"Rosellen Brown's astonishing new novel about 19th century Chicago reads as if it were written by one of the great 19th century novelistsEliot, Tolstoy, Dickens all come to mind because of the breadth and depth of her insight into character and her understanding of social class, and the pure elegance of her writing. It's a Cinderella story that knows not to be a Cinderella story and it takes you into the heart of a Chicago teeming with poverty, crime, money, greed, do-gooding, and ambitiona long-lost Chicago that gave birth to what the city is today."
Nina Barrett, Bookends and Beginnings, Evanston, Illinois
“What a pleasure to have a new novel from Rosellen Brown, an important voice in fiction; and what a particular pleasure to have this novel, which is not only a brilliant coming-of-age-in-the Gilded-Age story, as well as an engrossing sibling story, but is also a keen exploration of ideas around heroism, making one’s way in the world, and the tensions between material comforts and the persistent desire to be of use. Vivid and rich, Rosellen Brown’s book swept me in and held me there.”
“What a remarkable feat of imagination, recreation and literary craft is this superb novel set in turn-of-the-century Chicago. What really drives it, in the best tradition of Dreiser, Doctorow, Bellow, Tillie Olson, Anzia Yesierska and Henry Roth, is the deeply sympathetic involvement in moments of consciousness and action, by which a seemingly lost world is triumphantly retrieved.”
Two young Jewish immigrants run away from home to make their way in the seething, harsh tumult of 19th-century Chicago.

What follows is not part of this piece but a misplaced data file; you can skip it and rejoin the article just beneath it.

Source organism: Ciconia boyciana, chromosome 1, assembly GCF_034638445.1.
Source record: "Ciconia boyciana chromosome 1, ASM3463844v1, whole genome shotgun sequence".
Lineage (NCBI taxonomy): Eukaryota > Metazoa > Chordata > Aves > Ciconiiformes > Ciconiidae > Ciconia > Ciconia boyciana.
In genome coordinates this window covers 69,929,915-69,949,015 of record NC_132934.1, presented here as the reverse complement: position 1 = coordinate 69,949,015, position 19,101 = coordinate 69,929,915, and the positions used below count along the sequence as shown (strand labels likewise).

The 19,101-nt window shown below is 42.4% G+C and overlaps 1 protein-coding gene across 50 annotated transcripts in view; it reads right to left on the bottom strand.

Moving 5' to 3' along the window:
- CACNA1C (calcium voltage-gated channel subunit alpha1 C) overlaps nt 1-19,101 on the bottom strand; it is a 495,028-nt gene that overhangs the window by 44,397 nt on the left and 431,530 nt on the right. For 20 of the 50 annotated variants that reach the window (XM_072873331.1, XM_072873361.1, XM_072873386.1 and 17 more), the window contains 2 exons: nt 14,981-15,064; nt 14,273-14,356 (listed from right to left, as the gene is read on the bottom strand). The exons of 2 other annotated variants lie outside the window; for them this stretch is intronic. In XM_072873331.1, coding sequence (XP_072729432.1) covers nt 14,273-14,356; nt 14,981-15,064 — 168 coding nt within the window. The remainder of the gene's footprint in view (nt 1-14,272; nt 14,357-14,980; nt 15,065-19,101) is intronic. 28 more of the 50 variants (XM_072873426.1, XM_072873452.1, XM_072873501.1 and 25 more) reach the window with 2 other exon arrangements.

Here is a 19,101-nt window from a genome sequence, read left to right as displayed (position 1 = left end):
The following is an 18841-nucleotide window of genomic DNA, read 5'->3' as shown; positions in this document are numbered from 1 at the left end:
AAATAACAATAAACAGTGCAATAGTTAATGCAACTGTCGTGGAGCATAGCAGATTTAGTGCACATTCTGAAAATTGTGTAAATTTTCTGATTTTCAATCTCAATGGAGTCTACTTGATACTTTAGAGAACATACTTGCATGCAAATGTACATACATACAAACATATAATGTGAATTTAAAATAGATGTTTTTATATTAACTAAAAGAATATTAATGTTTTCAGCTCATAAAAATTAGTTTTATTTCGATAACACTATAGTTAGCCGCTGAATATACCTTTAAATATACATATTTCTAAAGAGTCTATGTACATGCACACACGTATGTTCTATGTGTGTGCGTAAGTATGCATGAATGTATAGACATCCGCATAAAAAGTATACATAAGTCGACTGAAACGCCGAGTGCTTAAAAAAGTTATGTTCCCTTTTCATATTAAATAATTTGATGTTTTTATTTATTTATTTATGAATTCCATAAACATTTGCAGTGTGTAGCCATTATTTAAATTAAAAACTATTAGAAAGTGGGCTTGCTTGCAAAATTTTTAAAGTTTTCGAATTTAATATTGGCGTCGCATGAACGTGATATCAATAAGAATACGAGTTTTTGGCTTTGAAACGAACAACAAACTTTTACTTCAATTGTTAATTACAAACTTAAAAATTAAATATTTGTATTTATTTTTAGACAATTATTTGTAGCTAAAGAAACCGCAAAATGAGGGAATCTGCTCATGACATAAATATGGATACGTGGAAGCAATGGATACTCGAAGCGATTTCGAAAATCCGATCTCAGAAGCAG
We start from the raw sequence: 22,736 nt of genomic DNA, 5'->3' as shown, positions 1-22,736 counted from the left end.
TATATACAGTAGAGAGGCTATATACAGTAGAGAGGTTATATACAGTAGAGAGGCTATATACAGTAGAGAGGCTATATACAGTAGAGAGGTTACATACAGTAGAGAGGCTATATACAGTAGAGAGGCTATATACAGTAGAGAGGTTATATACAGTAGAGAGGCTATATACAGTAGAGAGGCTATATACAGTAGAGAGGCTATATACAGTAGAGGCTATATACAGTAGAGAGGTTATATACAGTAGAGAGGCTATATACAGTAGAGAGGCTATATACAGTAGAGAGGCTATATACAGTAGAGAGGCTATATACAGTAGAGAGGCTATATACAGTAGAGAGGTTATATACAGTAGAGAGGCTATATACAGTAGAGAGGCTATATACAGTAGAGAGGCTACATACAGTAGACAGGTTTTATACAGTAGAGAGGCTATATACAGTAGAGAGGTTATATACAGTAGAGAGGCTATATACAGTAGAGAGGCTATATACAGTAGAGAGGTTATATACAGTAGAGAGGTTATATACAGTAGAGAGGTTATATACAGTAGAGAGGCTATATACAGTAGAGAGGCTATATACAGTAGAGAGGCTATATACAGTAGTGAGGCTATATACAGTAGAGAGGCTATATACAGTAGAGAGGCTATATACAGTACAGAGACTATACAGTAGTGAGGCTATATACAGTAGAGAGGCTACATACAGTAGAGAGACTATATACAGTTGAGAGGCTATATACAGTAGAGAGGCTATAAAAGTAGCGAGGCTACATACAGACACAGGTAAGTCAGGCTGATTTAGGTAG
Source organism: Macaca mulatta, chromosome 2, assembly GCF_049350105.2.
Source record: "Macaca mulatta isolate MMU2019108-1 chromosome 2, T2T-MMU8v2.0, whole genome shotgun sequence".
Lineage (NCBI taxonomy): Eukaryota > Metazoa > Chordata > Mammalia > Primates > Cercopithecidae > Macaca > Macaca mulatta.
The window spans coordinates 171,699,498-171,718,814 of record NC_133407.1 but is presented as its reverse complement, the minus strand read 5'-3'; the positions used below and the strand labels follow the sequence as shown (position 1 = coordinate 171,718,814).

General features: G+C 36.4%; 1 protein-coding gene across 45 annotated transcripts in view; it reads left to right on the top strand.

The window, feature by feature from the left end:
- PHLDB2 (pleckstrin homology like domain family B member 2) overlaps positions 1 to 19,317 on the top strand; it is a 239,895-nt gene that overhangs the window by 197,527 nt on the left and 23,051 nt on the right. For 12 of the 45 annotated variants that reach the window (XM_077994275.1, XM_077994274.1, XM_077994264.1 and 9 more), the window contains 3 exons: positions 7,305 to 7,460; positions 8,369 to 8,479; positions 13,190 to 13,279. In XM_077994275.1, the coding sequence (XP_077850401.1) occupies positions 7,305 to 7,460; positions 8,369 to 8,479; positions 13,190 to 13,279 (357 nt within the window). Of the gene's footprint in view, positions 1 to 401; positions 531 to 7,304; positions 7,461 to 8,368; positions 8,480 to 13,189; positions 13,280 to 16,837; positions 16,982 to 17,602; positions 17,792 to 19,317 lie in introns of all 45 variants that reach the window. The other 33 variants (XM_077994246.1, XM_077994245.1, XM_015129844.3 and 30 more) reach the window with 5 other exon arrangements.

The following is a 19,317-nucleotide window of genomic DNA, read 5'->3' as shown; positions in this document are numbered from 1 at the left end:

Life has been nothing but sorrow, boredom, and miserable hard work since Chaya-Libbe Shaderowsky's family arrived in their New World home, a farm in Wisconsin. When she realizes they are about to marry her off to the first nebbish who shows up, she hops a train. But she's got company: her 8-year-old brother, Asher, an extraordinary child with prodigal powers of language and memory, whom Chaya adores beyond all else. Arriving in Chicago penniless and clueless, the two are led to the Jewish quarter by a handsome young man named Gregory Stillman (perhaps this won't be the last we see of him). Taken in by a childless widow, Chaya finds work in a sweatshop manufacturing cigars; Asher hits the streets as a cunning shoplifter and pickpocket. Before long the child's stunning intellectual gifts lead to work as a party entertainer. The opportunity to compare the lots of the rich and poor, living at such vast extremes then as now, leads each of the Shaderowskys to a sharpened political awareness and a simmering rage which plays out with shocking results in the book's final chapters. Often praised for her prose, in her long-awaited sixth novel Brown (Half a Heart, 2000, etc.) sings as euphoniously as ever, whether she is writing about the filth and stench of the city, about the magnificence of the Columbian Exposition of 1893, or about love. "The first time Gregory kissed Chaya, it was just beside her ear, a gentle, oblique touching of his lips to the skin that astounded her by what it taught her of the connection between the distant outposts of her body, which had never before reported their existence." Among the historical flourishes is the appearance of Jane Addams—"she had the air of an aunt about her...committed to movement, [she] was not a proper noun so much as a verb"—to play an important role in their lives.
A transporting drama of class and love, steeped in period feeling, written with beauty and conviction.